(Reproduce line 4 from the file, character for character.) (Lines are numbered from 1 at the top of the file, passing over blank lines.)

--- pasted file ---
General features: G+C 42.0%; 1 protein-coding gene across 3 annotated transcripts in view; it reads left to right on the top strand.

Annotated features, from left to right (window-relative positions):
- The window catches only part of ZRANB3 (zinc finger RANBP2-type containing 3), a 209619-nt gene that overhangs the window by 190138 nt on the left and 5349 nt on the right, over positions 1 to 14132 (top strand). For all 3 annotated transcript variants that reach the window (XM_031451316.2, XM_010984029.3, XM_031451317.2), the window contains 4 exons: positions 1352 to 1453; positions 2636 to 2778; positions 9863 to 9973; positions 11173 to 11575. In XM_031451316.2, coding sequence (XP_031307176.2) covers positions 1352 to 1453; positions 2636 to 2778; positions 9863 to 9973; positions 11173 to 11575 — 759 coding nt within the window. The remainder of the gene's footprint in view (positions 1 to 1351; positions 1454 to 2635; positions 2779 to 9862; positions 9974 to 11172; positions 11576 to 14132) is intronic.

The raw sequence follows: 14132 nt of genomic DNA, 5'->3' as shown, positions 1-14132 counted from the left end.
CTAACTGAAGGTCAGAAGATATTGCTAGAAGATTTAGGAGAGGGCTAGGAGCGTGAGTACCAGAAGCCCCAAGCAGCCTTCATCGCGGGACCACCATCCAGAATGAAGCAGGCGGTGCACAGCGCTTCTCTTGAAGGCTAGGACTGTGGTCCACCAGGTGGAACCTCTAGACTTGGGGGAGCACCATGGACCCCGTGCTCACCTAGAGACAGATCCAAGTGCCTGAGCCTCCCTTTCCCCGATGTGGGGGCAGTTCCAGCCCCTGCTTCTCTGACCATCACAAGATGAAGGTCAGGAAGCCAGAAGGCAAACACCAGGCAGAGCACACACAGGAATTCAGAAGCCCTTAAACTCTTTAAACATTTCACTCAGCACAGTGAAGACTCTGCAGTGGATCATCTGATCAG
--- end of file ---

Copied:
The raw sequence follows: 14132 nt of genomic DNA, 5'->3' as shown, positions 1-14132 counted from the left end.